A new parental control feature has been spotted in the latest Developer and Canary builds of Google Chrome. Described as “supervised user”, the new feature allows parents to create less privileged user accounts on Chrome that can be used to grant kids limited and controlled access to the web.
Chrome has been supporting multiple user accounts with individual settings for a while, but this time these user accounts has been brought under the control of a supervisor account rather than existing as separate accounts entirely.
The first logged user automatically becomes the supervisor, who can then create “supervised user” accounts for other users of the browser. Currently, the supervisor can pick avatars and create desktop shortcuts. Later, the supervisor will be able to control which websites a supervised user will be allowed to view, review websites that supervised users has visited and manage other settings remotely from the page www.chrome.com/manage. These functionalities are still not there at this stage.
The user’s avatar, including that of the supervisor, is reflected at the top-left corner of Chrome’s window indicating who is currently using the browser. Clicking on it reveals a menu via which the user can switch user, or in the case of the supervisor, add new user accounts. There is also a guest browsing option that essentially launches an Incognito window. It’s strange though, that such an option should be available to a supervised user as it allows them to effectively bypass the parental monitoring.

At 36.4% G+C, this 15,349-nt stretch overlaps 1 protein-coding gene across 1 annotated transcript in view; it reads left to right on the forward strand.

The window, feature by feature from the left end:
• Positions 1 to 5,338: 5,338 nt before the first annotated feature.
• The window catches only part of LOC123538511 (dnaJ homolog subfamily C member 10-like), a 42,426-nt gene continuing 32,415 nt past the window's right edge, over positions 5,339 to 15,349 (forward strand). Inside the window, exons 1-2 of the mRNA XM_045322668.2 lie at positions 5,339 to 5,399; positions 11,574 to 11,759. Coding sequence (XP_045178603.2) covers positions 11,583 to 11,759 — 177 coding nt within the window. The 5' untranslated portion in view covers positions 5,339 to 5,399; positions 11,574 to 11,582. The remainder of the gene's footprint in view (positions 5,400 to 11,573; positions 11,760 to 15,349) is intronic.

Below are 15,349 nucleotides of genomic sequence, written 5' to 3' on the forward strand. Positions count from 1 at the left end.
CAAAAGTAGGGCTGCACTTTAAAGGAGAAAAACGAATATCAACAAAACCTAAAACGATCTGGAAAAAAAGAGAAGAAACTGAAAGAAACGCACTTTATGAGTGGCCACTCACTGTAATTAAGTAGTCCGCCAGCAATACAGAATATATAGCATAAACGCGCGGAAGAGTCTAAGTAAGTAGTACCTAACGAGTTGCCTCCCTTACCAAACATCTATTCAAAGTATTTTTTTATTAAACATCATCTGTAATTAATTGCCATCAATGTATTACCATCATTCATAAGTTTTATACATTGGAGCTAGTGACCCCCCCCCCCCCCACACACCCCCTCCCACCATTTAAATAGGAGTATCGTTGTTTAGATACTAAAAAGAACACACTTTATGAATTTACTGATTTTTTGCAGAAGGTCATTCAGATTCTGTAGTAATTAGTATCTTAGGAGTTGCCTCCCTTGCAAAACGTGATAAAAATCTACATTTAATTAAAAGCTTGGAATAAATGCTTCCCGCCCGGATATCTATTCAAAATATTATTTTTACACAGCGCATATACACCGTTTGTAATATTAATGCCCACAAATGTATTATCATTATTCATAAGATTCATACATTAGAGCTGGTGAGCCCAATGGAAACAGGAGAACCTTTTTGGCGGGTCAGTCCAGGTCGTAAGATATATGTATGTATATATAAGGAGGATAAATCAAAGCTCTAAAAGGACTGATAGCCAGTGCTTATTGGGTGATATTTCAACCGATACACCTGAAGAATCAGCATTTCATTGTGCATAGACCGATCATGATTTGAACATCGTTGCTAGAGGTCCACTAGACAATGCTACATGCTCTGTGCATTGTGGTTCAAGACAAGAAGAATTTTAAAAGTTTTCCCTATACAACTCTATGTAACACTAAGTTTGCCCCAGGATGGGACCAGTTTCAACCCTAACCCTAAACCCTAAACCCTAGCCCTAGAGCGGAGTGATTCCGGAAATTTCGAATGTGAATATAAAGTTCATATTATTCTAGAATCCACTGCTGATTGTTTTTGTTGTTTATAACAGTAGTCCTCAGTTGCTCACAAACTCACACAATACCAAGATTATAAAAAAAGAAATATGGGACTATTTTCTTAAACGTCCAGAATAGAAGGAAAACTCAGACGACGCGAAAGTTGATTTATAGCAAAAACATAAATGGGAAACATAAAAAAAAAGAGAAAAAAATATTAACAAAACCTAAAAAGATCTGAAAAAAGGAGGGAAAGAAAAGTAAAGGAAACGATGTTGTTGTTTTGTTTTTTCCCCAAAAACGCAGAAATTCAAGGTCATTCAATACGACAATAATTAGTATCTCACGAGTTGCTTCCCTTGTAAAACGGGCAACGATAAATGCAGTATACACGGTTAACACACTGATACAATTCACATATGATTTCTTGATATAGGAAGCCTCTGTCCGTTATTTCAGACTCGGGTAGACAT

To test the new feature, go to chrome:flags page and enable two particular experiments – “Enable supervised users” and “Enable new profile management system”. Restart Chrome.
Make sure you are using either Chrome Developer or Canary builds.
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